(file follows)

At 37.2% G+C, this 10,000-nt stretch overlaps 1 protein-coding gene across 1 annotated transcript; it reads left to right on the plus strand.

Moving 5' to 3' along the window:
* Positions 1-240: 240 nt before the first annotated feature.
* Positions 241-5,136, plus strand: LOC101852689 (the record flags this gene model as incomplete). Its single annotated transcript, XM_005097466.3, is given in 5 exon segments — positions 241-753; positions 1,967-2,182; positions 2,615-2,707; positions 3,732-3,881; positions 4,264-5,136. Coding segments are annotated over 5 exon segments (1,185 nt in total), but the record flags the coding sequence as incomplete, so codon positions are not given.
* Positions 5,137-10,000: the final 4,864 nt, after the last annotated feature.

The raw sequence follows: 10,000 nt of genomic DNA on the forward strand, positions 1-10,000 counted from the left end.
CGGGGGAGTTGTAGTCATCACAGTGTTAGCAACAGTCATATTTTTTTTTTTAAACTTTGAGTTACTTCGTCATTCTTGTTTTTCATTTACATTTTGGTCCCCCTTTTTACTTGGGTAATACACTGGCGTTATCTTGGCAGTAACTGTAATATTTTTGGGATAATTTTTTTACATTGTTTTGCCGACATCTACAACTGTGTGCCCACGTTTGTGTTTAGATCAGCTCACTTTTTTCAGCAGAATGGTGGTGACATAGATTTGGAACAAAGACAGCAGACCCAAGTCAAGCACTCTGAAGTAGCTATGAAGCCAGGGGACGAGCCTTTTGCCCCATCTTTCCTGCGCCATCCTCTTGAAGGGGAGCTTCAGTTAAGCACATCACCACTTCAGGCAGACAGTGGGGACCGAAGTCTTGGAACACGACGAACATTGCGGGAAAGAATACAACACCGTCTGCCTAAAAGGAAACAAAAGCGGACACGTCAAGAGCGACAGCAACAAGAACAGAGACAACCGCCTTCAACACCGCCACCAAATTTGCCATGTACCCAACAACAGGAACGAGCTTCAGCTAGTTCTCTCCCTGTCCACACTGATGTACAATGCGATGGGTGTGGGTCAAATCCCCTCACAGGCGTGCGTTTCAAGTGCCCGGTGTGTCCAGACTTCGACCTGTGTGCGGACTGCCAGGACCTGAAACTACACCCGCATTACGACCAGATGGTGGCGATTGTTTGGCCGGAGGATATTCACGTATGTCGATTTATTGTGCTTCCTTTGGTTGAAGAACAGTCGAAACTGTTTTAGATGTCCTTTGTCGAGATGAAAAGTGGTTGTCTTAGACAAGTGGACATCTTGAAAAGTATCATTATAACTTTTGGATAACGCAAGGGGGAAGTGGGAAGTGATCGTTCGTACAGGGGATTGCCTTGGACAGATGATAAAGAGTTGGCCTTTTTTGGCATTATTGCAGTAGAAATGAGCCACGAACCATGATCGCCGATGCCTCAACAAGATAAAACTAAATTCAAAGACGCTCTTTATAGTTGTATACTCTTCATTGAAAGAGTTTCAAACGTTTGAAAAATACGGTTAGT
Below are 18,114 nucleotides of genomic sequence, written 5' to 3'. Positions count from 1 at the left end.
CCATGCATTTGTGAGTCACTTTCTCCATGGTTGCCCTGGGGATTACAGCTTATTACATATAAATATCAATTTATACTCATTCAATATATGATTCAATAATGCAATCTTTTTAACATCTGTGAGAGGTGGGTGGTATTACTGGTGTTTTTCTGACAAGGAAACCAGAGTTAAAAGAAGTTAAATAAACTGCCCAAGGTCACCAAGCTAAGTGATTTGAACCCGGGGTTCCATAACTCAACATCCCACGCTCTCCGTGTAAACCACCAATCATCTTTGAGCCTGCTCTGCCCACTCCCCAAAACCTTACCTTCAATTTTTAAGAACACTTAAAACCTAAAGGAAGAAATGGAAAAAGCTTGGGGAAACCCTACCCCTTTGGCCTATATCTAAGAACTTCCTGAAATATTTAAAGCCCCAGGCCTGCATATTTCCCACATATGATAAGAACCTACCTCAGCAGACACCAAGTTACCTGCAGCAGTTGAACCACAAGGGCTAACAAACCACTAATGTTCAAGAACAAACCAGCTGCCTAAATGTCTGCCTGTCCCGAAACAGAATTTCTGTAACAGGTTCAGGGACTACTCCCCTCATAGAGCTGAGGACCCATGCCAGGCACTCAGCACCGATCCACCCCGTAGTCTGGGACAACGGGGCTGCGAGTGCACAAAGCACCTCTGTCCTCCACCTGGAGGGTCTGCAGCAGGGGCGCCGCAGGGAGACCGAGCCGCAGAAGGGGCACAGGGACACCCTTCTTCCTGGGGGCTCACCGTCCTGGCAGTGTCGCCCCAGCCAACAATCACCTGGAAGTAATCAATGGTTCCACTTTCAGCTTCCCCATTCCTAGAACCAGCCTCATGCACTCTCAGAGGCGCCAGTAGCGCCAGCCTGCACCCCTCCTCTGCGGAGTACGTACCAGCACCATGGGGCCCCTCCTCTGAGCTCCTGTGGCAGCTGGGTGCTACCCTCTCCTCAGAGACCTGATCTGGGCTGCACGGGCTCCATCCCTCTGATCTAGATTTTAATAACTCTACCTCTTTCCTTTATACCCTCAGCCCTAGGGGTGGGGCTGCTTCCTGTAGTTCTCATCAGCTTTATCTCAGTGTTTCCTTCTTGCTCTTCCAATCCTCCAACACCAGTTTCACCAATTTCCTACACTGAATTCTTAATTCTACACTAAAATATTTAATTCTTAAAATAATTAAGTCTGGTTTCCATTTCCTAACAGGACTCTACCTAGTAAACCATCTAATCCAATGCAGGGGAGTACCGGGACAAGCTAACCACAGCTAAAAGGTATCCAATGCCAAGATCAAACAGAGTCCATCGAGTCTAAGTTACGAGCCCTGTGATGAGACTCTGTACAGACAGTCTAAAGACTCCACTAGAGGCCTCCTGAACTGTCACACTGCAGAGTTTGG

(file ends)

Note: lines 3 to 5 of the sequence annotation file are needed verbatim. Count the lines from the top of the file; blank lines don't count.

* Positions 1-240: 240 nt before the first annotated feature.
* Positions 241-5,136, plus strand: LOC101852689 (the record flags this gene model as incomplete). Its single annotated transcript, XM_005097466.3, is given in 5 exon segments — positions 241-753; positions 1,967-2,182; positions 2,615-2,707; positions 3,732-3,881; positions 4,264-5,136. Coding segments are annotated over 5 exon segments (1,185 nt in total), but the record flags the coding sequence as incomplete, so codon positions are not given.
* Positions 5,137-10,000: the final 4,864 nt, after the last annotated feature.